Criminal defamation

Personal opinion or defamation: the Khusboo case (2010)

The events that led to the lawsuit began in September 2005, when India Today magazine conducted a poll on the sexual habits of people living in India’s major cities. One of the topics explored was premarital sex and opinions from many social groups were gathered. Khushboo, a south Indian actress, expressed her opinion on the subject, stating that the occurrence of premarital sex was becoming more common. She later vehemently defended her statement and as a result twenty-one criminal complaints under Sections 499, 500, 509, 153-A and 292 of the IPC, read with Sections 4 and 6 of the Indecent Representation of Women (Prohibition) Act, 1986, in various separate jurisdictions were filed. 

To get respite from this constant prosecution, she approached the High Court of Madras to quash these complaints. Despite clear indications that this was a matter of political victimization, the High Court refused to step in and directed the chief judicial magistrate to combine all the complaints. Kushboo’s lawyers then went to the Supreme Court to quash the complaints, who in S. Khushboo v. Kanniammal & Anr (2010) held that her statements were not defamatory under Section 499 of the Penal Code. Khushboo did not mean to hurt the complainants’ reputation, and no genuine harm could be determined from her words, according to the Court. She wasn’t implying that all Tamil Nadu women participate in premarital sex; rather, she was addressing how premarital sex was perceived in society at the time.

The uproar surrounding comments made on the subject of premarital sex has raised serious concerns about our ability to tolerate viewpoints that differ from those held by the majority. A simple reference to the rising prevalence of premarital sex and the appeal for societal acceptance was challenged because it was outside the scope of free speech protection.

Scandalous scams 

Collapse of Kingfisher 

Vijay Mallaya was an Indian business tycoon who had to abscond to the United Kingdom after being accused of fraud and money laundering in the country. Mallya fled the country and sought sanctuary in the United Kingdom in 2016. Vijay Mallya is said to owe around Rs 9000 crores to multiple banks, which he took out as a loan to save his now-defunct Kingfisher Airlines from going bankrupt. Mallya’s desire to develop his liquor and airline businesses sparked the whole thing. His advisers advised him against it, but he went ahead and did it anyway. To fund the newly created Kingfisher Airlines, he sold another company founded by his father.

Vijay Mallya’s Kingfisher quickly established itself as one of India’s best domestic airlines, and many Indians’ first choice for flying. But, the Indian government refused to allow Kingfisher to conduct foreign flights due to specific constraints. To travel internationally, he used United Spirits or United Breweries, his parent business, to purchase Deccan Air, which was losing a lot of money at the time. He intended to merge with Deccan, but he was unable to make a profit for Kingfisher even by 2010. Hence started the loans.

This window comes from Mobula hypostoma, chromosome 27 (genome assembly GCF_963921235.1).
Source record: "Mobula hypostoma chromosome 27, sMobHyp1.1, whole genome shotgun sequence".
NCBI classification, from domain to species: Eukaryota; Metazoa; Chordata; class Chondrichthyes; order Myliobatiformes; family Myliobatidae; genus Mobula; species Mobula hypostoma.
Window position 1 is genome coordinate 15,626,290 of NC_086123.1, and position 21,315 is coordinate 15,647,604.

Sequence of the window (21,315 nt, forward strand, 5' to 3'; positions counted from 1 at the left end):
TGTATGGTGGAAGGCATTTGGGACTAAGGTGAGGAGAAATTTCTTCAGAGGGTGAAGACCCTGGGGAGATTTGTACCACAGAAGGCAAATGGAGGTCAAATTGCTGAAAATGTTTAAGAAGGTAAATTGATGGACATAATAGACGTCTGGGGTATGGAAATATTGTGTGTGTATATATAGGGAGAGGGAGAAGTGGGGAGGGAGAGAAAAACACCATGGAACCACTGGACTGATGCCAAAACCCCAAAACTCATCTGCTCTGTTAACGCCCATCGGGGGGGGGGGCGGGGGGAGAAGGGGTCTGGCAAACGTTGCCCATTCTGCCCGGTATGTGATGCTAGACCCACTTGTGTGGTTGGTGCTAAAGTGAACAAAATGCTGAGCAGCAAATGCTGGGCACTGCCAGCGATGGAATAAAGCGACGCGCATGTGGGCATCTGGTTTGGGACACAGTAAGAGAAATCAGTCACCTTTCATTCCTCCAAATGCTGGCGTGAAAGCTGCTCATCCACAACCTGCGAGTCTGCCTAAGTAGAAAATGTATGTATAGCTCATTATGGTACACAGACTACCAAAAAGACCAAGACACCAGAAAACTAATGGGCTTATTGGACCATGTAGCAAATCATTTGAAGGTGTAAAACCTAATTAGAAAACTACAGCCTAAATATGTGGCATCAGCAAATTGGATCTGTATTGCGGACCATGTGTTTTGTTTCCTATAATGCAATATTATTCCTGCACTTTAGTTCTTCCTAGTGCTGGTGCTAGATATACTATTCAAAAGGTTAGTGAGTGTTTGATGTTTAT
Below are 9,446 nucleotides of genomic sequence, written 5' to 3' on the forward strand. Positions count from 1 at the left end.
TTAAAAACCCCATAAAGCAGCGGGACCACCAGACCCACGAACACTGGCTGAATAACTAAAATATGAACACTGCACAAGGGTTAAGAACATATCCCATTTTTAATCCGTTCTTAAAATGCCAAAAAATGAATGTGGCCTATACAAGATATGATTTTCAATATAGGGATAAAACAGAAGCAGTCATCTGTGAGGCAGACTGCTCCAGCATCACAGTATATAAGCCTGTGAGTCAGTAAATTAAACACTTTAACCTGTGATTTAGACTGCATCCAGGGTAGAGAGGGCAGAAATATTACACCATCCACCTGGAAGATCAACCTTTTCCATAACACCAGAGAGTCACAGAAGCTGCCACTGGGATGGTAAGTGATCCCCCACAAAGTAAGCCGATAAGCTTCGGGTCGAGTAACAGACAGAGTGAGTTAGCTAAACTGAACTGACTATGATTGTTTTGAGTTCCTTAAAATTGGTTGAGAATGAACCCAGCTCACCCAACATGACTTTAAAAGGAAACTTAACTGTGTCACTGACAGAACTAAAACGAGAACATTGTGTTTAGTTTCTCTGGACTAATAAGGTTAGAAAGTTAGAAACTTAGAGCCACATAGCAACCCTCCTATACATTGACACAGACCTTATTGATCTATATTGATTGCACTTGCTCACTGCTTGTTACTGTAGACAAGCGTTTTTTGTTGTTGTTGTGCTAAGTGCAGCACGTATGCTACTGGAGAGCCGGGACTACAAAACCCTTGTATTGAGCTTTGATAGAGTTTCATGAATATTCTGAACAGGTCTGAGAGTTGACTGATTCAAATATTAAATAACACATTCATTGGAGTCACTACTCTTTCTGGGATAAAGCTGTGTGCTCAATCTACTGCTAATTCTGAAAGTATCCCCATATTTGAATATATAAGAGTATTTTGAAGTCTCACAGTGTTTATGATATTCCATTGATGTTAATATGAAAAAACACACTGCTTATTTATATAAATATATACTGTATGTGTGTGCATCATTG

The Harsha Mehta scam

Any article on controversial crimes would be incomplete without India’s biggest cases of scams. Harshad Mehta was a stockbroker who was one of the primary stock manipulators of the Bombay Stock Exchange, commonly known as the 1992 Indian stock market scam. When the scam came to light, the entire stock market collapsed. The securities scandal involved the transfer of Rs 3,500 crore in bank cash to a gang of stockbrokers led by Harshad Mehta. This money was subsequently invested strategically in the stock market, enabling it to soar to almost 4,500 points. Mehta came to be known as the ‘Big Bull’ and gullible investors followed his lead.  Sucheta Dalal, an experienced journalist, was the first to uncover it in April 1992.

Harshad Mehta owed the State Bank of India Rs. 500 crores after it discovered it was hanging onto worthless bank receipts. By the end of April 1992, he was accused of diverting money from the public sector company, Maruti Udyog Limited (MUL) to his accounts. A full-fledged committee, the Janakiraman Committee, was established by the RBI to probe into the details of the scam. Mehta was convicted by both the Bombay High Court and the Supreme Court and charged with 74 criminal offences. His legal battles dragged on until 2001 when he passed away in jail from a cardiac arrest.